Descended from Norsemen, the ‘MacLochlainns’ were originally rulers of Ulster, until their defeat by the Irish King, Brian O’Neill, in 1241.
With the clan suffering great losses during this battle, including the death of their clan chief, their influence would then transfer to Scotland as Lachlan Mor would set up home on the banks of Loch Fyne. Lachlan was also a descendent of the Kings of Ireland and would be a great warrior as he used his influence to immediately settle in Scotland. The clan would be involved in controversy in 1292, as Archibald MacLachlan, the clan chief, would be forced to forfeit his land to form the sheriffdom of Argyll, however, after fighting alongside Robert the Bruce during the Scottish War of Independence, the clan would luckily gain other territories towards the southeast of Glasgow.
While their history then became a little murky for a century or so, by the time they remerged at the beginning of the 15th century, they were known as ‘Lords of Strathlachlan’, a clear increase in their reputation. They would cement this reputation as powerbrokers in 1436 when Ian, Lord of Strathlachlan, was able to grant his cousin a charter for lands, however, the MacLachlans would also be fully aware that they weren’t the strongest power in the region, as they allied themselves with the dangerous Campbell Clan in an attempt to avoid any conflict. Such was their bond with the Campbells, a member of the family would follow the Duke of Argyll to France as part of his suite for the wedding of King James V, a clear show of trust from the Campbells to the family.
They would continue their bond with the Campbells into the 17th century, as the MacLachlan chief, Lachlan Og, led his clan in a battle between the Campbells and the MacDonalds of Islay. Following this conflict, the chief would receive a new title, ‘Lard of Maclachlin’, which extended his lands to include over thirty-four farms in Strathlachlan and Loch Fyne, this would be expanded even further in 1680, when the MacLachlan lands were erected into a barony with Castle Lachlan as the seat.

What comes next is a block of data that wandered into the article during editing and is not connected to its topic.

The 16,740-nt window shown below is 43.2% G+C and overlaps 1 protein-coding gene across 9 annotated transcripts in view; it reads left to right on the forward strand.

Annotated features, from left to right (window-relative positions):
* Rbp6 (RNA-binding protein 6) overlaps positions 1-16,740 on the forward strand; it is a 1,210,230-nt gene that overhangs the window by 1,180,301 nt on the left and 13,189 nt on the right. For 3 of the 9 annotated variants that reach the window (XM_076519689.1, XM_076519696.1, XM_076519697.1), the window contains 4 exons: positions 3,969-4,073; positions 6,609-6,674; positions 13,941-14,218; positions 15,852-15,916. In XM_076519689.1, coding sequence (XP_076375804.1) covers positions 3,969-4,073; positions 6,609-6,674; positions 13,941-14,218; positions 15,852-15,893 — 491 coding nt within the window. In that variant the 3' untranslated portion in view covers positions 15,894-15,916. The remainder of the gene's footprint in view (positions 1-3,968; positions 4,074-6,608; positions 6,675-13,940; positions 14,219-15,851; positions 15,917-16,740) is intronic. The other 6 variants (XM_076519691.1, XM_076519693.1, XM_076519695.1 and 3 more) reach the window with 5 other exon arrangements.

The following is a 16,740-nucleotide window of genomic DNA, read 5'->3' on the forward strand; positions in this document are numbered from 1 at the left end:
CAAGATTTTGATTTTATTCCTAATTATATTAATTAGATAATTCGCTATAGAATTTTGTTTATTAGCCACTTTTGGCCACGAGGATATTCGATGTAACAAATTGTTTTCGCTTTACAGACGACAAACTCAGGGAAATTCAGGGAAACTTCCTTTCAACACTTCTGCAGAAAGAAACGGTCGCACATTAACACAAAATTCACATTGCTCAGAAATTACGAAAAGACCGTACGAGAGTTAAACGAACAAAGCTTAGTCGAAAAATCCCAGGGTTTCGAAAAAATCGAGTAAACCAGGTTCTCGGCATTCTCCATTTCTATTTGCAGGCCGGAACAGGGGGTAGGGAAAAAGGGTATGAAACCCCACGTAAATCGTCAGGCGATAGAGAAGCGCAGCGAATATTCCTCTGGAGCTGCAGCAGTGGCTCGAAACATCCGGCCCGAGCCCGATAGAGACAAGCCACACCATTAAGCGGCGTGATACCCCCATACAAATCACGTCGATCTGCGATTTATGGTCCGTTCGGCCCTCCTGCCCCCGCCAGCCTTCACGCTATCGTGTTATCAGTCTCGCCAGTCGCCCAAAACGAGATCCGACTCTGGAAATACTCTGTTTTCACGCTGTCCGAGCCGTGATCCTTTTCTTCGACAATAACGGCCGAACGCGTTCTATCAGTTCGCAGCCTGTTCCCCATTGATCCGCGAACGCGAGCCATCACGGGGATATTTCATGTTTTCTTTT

Pledging their allegiances to the Stewarts, the family would fight on their side during the many Jacobite risings of the 18th century, damaging their relationship with the Campbells. Playing a large part in the final rising of 1745, the family would lose great numbers as the Jacobites were crushed at Culloden as their castle was also destroyed. In the aftermath, the chief’s family were also intended to be forced to forfeit all of their estates for treason, however, the chief had already transferred the land to his son a decade earlier, meaning they escaped untouched. A new clan seat would then be built near the site of the old one during the 19th century, where it still stands today. It is here that the present chief, Euan, lives with his family, near the banks of Loch Fyne.